All packages now fall under VAT

And it is not like that anymore. And frankly, the VAT offices are fully entitled to do so. The overwhelming majority of the time, no matter how highly you sell your goods for retail, your product price is probably really less than EUR 22 or even much below that. You can learn how to price your products here. Before suppliers or specialist sellers might have declared products of EUR 2 or EUR 5 value. Starting July 2021 this exemption is removed. Therefore, all of the products are going to fall under the VAT due category.

That is, except up to 150 euro and beyond that amount, when import taxes begin to be triggered.

Another super important change is that VAT now is no longer declared on the value of the import but rather is evaluated on the point of sales.

VAT now will be assessed on the point of sales.
VAT now will be assessed on the point of sales.

Before July, your supplier was to declare the value. And this is where they were able to very safely declare under the threshold even if the retail price was greater. But following this change they claim that the reported VAT value must be on your sales price.

For instance, suppose you sell a product for 30 EUR. You will receive it originally for 5 EUR from your supplier, then your supplier will be able to report that amount and fall below the threshold, thus not getting any VAT at all.

However, now this identical sale of 30 EUR will be taxed VAT at that full amount of 30 EUR.  This is obviously a huge change. Because this essentially closes a loophole, where before people could have had a lot of low-value goods going to the EU and no one had to worry about any VAT at all.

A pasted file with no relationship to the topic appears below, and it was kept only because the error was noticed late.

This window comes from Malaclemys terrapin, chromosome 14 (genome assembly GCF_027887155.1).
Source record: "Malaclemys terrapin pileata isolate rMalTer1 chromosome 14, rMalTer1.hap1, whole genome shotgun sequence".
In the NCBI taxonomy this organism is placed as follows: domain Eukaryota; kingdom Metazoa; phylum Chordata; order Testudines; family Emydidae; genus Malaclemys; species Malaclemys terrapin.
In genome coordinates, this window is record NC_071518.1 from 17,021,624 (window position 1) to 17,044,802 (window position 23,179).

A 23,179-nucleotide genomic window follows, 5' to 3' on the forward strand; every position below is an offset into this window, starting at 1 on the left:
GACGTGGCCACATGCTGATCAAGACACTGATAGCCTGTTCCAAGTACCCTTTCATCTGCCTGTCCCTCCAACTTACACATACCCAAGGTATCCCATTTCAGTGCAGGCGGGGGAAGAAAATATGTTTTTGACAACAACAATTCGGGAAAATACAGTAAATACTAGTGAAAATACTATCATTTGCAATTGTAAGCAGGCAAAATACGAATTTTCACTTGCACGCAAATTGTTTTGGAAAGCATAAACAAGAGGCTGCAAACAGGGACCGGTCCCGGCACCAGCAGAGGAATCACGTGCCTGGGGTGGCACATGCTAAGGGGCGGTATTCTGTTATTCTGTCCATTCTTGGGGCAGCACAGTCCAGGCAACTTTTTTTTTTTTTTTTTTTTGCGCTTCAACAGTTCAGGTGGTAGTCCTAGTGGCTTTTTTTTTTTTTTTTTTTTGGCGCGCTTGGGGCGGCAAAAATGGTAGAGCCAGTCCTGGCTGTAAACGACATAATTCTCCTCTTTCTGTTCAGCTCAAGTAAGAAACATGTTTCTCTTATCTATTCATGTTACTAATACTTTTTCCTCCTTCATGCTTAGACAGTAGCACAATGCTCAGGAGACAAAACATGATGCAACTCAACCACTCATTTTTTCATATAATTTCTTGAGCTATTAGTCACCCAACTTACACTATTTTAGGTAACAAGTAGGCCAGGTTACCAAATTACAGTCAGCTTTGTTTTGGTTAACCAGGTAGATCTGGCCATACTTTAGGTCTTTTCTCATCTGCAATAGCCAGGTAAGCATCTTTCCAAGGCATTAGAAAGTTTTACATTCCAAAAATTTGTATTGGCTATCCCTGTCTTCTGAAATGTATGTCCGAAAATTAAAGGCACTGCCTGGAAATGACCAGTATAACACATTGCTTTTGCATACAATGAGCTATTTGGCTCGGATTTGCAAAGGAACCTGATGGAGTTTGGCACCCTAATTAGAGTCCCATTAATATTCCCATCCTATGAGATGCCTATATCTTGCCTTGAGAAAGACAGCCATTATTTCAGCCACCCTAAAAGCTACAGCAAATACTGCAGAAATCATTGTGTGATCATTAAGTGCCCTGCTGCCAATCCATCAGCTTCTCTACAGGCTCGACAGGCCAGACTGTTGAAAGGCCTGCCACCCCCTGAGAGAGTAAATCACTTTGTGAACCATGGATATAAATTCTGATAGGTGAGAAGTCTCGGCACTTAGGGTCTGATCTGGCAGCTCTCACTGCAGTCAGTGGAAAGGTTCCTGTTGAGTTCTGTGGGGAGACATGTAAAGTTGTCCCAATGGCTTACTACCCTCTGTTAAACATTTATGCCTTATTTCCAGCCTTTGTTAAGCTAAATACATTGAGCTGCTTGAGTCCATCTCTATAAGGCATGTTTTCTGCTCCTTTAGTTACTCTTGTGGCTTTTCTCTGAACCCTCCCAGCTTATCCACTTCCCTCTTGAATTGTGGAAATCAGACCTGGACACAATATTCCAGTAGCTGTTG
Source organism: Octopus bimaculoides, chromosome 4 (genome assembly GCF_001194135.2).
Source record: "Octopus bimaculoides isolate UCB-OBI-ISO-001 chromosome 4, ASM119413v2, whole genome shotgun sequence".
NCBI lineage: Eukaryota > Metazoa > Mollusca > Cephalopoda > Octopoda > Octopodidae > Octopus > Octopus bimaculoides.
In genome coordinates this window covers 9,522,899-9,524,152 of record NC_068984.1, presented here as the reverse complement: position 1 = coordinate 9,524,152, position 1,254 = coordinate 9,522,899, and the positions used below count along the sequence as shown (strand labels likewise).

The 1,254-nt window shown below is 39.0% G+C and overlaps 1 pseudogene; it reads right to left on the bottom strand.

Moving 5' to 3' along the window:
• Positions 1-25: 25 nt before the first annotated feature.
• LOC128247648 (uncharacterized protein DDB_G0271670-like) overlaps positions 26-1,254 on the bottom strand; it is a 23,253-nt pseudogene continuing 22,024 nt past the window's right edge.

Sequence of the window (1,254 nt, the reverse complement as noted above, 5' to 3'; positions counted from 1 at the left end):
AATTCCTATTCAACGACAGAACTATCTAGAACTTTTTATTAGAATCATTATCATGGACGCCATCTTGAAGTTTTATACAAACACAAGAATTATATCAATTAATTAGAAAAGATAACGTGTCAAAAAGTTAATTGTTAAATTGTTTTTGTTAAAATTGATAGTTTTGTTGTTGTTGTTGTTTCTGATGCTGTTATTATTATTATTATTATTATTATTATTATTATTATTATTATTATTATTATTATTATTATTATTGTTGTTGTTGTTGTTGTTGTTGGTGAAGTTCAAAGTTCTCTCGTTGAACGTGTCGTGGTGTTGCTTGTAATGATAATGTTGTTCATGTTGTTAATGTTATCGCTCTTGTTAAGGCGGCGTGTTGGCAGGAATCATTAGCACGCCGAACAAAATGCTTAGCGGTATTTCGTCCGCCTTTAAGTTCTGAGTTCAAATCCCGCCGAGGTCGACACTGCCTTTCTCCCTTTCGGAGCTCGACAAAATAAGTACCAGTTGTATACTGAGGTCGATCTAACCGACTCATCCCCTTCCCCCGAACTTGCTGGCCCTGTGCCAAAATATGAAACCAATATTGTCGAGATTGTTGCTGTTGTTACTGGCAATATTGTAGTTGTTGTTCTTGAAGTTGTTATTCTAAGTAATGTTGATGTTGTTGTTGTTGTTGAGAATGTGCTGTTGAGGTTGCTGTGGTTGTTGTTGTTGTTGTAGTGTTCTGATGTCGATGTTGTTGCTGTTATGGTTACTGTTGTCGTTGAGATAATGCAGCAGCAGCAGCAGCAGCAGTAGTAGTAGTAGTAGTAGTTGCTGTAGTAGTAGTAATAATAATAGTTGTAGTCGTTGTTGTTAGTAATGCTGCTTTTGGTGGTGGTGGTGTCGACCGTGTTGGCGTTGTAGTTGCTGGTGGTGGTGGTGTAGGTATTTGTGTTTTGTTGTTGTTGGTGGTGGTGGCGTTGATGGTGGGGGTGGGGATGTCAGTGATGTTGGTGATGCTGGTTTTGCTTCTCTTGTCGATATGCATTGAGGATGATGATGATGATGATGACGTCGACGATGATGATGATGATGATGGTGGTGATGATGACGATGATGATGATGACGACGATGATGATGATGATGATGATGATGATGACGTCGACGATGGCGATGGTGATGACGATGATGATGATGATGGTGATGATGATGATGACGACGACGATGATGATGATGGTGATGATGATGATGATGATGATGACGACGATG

And this is the most important reason why the EU VAT offices want to close this loophole. Unfortunately, now dropshippers will be responsible for VAT on all their transactions if they sell to the EU or the UK.  And the VAT will come on the sales price that is being charged from the customer as opposed to the import price.

There is a question. How the value of the declaration is actually handled?

They claim that the value is declared based on the value of your sales minus any transaction fees, shipping and other charges.

Platforms or shop owners collect VAT based on what platform dropshippers do their business.
Platforms or shop owners collect VAT based on what platform dropshippers do their business.

These items must be included on the customer’s invoice for dropshippers to be able to subtract them. This may be upsetting. Because most dropshippers probably don’t charge shipping. They prefer to charge it for free and instead include the costs in the price of the actual products. So if the shipment on the invoice is not sent separately, the VAT really applies to the entire sales price.

Now, if you do however charge the shipment, the shipping costs may be removed from the VAT computation. And obviously, you’ll be responsible for a lower VAT rate. In fact, this implies that you must charge shipping. 

Then businesses need to find the right balance with their new pricing. Because obviously charging shipping is going to affect conversions as well. So this is something that is tricky and something that needs to be managed carefully.

Marketplaces deemed responsible for collecting VAT. 

Let’s talk about Amazon and eBay. Now the marketplace is responsible for collecting and charging the VAT from the customer. So imagine that Amazon just forced you to basically collect the 20 % of VAT and pay it to the authorities.

Actually, if you are an Amazon seller, then it is Amazon’s duty to collect it.